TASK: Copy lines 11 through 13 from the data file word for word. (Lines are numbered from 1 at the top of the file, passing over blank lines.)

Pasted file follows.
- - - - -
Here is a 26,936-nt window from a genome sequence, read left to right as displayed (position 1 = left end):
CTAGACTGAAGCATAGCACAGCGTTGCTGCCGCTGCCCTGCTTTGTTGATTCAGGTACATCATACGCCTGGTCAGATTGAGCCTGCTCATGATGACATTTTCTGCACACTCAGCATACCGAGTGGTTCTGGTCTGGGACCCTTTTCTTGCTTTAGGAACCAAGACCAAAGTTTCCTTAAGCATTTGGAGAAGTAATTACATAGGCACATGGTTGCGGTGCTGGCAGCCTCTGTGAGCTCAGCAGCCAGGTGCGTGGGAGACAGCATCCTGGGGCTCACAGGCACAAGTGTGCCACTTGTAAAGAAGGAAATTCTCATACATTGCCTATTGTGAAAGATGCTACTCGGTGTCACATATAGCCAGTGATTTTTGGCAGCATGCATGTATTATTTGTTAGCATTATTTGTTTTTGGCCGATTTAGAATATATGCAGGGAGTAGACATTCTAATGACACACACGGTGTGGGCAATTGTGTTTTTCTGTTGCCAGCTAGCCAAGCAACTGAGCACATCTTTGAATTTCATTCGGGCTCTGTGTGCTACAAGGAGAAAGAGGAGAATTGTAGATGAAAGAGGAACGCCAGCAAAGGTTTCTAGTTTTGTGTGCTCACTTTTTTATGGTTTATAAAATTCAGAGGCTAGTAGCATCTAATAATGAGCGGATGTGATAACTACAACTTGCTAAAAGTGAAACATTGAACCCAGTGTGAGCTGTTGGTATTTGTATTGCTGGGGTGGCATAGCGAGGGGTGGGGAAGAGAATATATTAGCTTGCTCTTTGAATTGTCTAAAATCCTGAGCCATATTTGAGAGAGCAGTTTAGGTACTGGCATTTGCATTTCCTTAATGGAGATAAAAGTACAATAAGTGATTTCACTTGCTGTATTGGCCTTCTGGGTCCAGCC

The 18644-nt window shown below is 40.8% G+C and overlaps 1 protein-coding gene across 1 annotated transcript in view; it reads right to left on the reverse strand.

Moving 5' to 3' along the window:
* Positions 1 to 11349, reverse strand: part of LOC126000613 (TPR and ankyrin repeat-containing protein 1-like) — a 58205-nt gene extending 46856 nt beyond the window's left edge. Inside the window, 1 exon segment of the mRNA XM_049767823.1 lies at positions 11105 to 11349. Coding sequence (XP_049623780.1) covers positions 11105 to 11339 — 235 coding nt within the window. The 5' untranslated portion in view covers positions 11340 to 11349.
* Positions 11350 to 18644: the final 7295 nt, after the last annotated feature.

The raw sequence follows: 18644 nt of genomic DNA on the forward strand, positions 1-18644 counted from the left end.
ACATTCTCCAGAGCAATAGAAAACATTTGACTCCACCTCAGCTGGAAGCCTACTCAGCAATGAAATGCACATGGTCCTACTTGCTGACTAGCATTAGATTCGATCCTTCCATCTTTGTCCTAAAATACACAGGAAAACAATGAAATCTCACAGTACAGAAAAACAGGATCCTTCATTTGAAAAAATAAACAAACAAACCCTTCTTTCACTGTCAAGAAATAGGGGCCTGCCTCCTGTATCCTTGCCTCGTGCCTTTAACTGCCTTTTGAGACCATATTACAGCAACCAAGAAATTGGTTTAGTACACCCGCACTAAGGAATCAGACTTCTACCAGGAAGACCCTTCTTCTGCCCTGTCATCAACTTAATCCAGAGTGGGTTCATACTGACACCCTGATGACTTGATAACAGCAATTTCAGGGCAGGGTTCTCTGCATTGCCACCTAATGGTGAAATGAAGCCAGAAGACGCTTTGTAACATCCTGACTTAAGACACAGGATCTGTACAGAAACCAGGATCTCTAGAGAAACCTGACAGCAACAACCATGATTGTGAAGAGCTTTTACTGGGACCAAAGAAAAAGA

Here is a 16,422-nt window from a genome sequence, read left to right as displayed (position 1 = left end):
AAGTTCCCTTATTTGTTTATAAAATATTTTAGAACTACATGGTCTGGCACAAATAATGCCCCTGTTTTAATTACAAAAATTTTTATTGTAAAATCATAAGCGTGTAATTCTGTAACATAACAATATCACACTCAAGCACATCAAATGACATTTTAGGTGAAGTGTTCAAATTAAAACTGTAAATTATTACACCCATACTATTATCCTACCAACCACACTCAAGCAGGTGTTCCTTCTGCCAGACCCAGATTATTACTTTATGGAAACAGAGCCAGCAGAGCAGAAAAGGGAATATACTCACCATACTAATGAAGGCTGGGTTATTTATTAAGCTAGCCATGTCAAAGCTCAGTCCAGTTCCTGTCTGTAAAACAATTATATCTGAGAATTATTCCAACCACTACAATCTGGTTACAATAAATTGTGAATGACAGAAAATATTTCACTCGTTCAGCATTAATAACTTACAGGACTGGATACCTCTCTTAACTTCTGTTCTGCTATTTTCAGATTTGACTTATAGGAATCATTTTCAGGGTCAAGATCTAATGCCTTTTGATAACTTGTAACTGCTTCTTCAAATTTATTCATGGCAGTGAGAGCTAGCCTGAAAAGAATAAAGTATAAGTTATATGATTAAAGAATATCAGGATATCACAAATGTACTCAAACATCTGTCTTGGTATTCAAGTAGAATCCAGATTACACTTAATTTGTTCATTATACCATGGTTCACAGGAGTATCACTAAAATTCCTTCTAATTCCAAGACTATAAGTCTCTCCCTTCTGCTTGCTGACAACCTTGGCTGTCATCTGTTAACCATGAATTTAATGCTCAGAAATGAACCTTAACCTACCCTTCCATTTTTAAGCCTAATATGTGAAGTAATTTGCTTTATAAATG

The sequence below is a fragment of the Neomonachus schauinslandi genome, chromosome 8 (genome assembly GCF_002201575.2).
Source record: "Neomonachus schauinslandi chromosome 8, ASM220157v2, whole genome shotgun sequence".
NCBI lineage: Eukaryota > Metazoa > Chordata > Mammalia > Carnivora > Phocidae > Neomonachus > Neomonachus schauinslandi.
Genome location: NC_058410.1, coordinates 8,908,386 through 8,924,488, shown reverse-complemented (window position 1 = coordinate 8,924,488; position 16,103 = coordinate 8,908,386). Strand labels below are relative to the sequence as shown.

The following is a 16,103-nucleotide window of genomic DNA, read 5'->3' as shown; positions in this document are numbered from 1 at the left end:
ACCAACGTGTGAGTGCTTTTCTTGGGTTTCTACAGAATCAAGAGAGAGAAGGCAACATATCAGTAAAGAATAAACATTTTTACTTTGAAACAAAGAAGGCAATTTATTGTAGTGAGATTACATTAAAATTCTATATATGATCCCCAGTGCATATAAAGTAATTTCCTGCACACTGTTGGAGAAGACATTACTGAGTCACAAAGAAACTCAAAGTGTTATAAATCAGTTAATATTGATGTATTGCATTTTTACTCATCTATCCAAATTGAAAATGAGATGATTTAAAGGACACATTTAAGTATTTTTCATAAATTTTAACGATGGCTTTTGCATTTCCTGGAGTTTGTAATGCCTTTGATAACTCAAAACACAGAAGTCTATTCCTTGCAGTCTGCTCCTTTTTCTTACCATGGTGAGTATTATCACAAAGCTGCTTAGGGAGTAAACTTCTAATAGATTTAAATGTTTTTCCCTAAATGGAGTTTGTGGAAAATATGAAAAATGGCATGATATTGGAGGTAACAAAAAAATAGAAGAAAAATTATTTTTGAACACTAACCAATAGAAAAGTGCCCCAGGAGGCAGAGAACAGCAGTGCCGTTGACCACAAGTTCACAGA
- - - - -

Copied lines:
The sequence below is a fragment of the Neomonachus schauinslandi genome, chromosome 8 (genome assembly GCF_002201575.2).
Source record: "Neomonachus schauinslandi chromosome 8, ASM220157v2, whole genome shotgun sequence".
NCBI lineage: Eukaryota > Metazoa > Chordata > Mammalia > Carnivora > Phocidae > Neomonachus > Neomonachus schauinslandi.